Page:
Flannery O’Connor lived a life short on years but long on artistic intensity—she was a child of the pre-World War II Deep South, and her morally biting and unflinching stories and novels have often led her work to be described as “Gothic” and “grotesque.” Might as well own it: Her Complete Stories also won the National Book Award for fiction in 1972 eight years after her death, which came short of her 40th birthday.
O’Connor herself said that a Southern writer who trafficked in the grotesque was inevitably going to be tagged “realistic” by Northern sensibilities, and she was on to something. She was a staunch Catholic, and wrote about flawed and sometimes violent characters behind a veil of allegory that could incorporate shades of the Biblical—and it was part of her immense power that her writing about the aftermath of slavery, and the brutality of ignorance, was done with grace and subtlety worthy of the complexity of America itself.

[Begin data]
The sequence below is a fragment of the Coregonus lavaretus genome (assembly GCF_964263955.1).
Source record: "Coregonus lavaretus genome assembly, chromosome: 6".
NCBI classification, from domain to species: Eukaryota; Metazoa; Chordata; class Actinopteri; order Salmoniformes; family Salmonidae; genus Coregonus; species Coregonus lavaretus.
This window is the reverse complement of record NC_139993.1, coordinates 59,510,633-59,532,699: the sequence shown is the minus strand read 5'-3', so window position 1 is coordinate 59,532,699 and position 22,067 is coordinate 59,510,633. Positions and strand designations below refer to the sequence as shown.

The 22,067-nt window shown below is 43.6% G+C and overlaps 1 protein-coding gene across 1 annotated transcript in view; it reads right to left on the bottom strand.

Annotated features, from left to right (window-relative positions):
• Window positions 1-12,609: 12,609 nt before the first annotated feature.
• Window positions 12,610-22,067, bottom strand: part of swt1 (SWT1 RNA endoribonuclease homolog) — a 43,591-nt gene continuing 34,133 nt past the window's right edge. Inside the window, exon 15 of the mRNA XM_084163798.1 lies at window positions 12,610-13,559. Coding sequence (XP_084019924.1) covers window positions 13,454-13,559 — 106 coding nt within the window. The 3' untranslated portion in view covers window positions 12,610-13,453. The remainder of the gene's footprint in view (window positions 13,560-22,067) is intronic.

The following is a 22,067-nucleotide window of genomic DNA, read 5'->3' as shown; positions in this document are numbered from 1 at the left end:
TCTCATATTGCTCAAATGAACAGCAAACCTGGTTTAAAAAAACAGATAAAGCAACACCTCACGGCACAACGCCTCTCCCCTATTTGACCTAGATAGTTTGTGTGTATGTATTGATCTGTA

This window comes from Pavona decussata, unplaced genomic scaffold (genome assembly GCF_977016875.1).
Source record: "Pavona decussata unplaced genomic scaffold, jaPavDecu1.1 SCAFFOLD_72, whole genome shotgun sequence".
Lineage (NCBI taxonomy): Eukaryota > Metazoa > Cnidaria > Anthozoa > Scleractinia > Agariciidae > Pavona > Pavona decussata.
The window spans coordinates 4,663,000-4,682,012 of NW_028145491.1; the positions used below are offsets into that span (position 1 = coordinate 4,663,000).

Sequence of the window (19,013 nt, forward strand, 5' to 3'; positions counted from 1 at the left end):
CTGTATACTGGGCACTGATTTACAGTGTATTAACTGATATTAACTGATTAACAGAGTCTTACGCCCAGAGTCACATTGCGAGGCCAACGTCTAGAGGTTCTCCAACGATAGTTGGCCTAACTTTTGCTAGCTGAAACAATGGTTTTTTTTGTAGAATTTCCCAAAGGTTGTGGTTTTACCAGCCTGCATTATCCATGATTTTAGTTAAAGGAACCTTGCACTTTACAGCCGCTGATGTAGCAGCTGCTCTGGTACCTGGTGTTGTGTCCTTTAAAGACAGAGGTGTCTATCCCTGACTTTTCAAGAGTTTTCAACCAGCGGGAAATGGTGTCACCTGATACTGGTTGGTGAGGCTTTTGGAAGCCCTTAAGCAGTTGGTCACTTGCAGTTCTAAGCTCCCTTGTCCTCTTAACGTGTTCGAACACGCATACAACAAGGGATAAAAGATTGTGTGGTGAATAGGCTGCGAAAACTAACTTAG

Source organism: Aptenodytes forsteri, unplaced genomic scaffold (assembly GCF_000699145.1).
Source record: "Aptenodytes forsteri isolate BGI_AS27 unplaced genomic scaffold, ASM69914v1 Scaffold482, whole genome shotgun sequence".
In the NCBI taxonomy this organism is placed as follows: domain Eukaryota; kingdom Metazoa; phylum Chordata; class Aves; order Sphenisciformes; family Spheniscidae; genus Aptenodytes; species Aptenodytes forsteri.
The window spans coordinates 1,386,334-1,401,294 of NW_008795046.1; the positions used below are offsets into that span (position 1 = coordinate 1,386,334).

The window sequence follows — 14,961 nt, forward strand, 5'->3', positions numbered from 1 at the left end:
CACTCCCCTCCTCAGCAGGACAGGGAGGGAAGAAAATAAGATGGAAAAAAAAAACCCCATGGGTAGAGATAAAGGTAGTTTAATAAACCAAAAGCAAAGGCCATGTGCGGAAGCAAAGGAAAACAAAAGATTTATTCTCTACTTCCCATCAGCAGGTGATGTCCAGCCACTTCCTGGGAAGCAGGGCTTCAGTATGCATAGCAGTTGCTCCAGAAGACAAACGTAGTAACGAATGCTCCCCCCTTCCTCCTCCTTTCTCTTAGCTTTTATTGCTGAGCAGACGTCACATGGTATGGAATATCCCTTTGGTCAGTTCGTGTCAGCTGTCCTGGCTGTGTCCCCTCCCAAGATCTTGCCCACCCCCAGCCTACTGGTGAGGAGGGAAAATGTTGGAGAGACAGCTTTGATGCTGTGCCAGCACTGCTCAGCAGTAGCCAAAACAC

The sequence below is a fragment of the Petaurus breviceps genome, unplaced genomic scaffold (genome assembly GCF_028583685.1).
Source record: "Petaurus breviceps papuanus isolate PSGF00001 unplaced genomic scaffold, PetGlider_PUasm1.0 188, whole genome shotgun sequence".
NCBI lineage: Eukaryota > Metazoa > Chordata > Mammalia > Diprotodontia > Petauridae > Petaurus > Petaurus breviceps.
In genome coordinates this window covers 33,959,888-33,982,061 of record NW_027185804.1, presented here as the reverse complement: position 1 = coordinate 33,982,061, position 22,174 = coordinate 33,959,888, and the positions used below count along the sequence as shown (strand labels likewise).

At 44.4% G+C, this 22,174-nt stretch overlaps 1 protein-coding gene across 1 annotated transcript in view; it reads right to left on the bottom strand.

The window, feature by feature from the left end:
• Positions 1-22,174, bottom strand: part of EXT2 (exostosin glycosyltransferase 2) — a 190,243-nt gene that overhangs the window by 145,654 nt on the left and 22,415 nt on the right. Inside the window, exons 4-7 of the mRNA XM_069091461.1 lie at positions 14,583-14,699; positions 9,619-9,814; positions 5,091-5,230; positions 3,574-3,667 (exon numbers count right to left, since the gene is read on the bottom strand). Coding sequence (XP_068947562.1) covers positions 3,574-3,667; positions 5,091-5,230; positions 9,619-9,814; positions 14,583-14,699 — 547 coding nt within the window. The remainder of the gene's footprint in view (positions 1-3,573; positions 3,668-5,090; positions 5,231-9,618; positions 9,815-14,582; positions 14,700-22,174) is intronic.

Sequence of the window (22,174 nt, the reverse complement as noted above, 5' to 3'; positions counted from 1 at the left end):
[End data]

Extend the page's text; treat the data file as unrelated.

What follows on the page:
The Soap Factory and the Walker have co-commissioned Wise Blood, based on O’Connor’s first novel. It’s described as an “immersive opera” that brings together visual art, musical compositions, singers, rockers, and multi-discipline performance in service to a story of a war veteran who enters an evocative world of con men, ministers, hypocrisy, and summer storms—the gothic edge of To Kill a Mockingbird meets True Detective. In addition to the show, a visual art exhibit based on Wise Blood is currently up in the Soap Factory space free of charge through June 14.